Tia Sharp. Where to start, once more a young child appears to have been let down by those closest to her. Ever since my children have been small there seems to have been this increasing paranoia about “stranger danger” with the result that our children lead increasingly constrained lives in terms of their childhood and freedom to grow. Yet inevitably in the very great majority of these horrific cases it is someone known to the child who is the evil doer – compounding their crimes by the ultimate betrayal of trust.
As a nation we need to care for our children in a more collective fashion. One of the joys of a previous visit to South America was witnessing the gratitude of a young mother when our male guide who gave her young child a cuddle in the minute it took her to reach him as he howled from a minor scrape. In the UK it has got to the point where as a male you have to think twice before offering assistance as you are as likely to be met with deep suspicion (or worse) as thanked.
Then there is the case of Eva Hausing, born with every conceivable material advantage, staggering wealth, education, connections in high places and more. A hopeless drug addict, found dead in her home after two months. What I find so unutterably sad is that apart from her completely waste of space husband is that someone in her position could apparently be missing for two months before events came to light. Apparently no family or friends close enough to care she hadn´t been seen for weeks.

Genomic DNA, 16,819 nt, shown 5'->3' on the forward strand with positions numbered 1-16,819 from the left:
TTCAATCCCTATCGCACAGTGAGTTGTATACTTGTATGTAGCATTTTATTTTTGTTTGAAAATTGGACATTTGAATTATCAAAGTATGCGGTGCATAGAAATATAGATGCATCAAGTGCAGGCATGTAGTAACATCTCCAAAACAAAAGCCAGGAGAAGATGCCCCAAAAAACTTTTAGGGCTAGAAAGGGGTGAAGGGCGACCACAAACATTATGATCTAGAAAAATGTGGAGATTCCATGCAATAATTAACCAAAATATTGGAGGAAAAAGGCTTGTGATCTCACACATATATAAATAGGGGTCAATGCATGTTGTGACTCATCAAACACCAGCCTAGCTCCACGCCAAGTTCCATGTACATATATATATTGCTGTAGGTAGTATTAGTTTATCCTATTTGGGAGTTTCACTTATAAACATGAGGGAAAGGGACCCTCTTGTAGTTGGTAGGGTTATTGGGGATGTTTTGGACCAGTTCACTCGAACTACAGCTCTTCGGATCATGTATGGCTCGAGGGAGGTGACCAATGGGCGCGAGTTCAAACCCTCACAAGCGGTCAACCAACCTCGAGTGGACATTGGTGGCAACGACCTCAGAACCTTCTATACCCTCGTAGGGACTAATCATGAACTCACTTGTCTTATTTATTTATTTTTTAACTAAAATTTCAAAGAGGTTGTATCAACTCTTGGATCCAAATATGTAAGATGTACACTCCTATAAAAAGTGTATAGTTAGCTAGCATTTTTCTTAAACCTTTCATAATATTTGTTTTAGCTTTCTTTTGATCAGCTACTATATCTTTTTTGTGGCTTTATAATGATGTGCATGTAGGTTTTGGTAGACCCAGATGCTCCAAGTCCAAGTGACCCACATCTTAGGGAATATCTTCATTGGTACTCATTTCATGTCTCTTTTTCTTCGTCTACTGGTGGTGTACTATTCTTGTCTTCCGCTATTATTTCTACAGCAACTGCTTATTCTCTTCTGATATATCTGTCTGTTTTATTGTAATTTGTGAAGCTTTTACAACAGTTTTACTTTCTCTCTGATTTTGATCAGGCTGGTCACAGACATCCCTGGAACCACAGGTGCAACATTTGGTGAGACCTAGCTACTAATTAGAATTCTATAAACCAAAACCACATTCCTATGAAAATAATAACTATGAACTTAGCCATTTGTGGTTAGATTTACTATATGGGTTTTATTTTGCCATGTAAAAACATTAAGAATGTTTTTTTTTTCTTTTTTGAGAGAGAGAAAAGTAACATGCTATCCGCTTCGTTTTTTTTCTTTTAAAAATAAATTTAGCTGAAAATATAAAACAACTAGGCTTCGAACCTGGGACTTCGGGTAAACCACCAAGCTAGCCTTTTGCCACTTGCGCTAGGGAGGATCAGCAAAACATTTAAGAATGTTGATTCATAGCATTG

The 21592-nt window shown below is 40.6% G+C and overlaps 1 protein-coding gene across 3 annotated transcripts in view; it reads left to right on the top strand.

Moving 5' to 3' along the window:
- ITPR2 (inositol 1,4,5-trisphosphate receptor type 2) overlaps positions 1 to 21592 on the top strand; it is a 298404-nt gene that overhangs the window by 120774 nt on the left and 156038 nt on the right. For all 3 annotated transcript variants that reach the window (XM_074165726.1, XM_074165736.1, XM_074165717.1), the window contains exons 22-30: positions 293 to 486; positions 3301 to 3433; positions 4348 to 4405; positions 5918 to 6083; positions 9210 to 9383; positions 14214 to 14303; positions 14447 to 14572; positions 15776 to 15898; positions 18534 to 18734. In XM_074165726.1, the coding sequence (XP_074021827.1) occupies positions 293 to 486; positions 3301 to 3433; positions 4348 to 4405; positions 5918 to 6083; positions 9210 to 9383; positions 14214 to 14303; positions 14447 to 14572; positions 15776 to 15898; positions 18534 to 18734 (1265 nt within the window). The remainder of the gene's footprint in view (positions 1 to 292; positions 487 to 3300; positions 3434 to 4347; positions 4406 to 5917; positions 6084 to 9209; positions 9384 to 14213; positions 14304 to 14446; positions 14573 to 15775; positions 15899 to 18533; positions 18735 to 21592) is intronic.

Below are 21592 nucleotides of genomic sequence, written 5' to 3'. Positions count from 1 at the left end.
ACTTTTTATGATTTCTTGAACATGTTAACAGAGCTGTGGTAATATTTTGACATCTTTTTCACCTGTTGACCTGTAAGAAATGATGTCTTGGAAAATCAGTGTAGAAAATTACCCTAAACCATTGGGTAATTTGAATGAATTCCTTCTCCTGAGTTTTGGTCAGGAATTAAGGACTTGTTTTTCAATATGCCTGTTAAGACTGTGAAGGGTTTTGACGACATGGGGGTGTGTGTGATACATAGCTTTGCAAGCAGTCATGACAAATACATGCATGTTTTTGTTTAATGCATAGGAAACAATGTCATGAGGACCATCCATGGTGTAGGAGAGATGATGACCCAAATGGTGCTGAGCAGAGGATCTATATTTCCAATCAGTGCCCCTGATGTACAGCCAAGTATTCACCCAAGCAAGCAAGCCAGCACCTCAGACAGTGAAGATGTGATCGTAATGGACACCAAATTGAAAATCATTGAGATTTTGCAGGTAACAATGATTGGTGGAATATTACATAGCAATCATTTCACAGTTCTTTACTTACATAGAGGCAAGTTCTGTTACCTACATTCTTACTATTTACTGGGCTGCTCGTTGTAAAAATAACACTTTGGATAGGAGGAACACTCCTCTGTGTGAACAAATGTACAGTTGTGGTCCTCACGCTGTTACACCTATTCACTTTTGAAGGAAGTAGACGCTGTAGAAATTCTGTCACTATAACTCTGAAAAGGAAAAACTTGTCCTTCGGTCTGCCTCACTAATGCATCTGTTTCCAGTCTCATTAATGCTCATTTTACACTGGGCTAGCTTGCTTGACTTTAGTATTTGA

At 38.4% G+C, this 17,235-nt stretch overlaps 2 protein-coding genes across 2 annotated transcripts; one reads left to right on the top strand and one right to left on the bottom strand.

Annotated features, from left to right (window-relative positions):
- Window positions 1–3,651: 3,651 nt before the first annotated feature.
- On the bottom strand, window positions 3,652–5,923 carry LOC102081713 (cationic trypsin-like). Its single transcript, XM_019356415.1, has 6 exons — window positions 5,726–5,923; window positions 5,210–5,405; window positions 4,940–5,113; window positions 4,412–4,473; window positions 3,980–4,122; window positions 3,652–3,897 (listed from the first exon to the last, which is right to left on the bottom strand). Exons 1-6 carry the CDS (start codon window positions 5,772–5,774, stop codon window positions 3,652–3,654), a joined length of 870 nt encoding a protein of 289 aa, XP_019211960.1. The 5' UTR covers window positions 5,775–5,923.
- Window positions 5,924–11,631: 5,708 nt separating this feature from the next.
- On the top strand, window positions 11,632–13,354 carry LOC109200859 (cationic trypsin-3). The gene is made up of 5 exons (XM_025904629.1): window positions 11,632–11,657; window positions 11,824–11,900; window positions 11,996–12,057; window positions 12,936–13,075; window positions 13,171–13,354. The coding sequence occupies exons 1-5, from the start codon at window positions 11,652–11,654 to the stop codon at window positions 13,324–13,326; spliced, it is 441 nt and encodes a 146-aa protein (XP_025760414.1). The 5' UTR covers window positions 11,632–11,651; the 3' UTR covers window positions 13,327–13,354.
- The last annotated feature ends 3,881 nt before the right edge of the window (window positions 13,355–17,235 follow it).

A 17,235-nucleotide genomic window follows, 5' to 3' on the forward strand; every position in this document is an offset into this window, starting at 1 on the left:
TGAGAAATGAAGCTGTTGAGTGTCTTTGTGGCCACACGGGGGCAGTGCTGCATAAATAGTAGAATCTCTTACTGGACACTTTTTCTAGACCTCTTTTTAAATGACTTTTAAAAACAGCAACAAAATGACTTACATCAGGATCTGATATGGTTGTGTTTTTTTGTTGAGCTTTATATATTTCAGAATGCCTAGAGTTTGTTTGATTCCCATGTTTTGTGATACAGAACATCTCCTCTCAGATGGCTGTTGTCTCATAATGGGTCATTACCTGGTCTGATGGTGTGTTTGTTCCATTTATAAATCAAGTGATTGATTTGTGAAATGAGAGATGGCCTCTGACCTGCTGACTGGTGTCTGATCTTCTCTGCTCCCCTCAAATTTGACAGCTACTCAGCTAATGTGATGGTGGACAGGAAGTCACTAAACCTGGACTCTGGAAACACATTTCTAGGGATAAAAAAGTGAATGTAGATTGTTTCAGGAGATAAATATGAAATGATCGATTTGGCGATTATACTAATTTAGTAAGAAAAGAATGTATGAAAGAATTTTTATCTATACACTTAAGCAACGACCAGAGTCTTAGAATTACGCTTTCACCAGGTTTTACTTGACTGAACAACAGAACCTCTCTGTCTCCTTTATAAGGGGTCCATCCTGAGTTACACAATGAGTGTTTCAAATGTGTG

Two families from opposite ends of the social scale – equally dysfunctional in my opinion. And lastly when it comes to the inevitable inquest, it is not the fault of the social services (or whatever public body is criticized) that these tragedies occur rather it is the totally inadequate people the victims happen to so unluckily encounter.
Rest in Peace Tia and Eva. I sincerely hope that some lessons can be learnt and taken on board.
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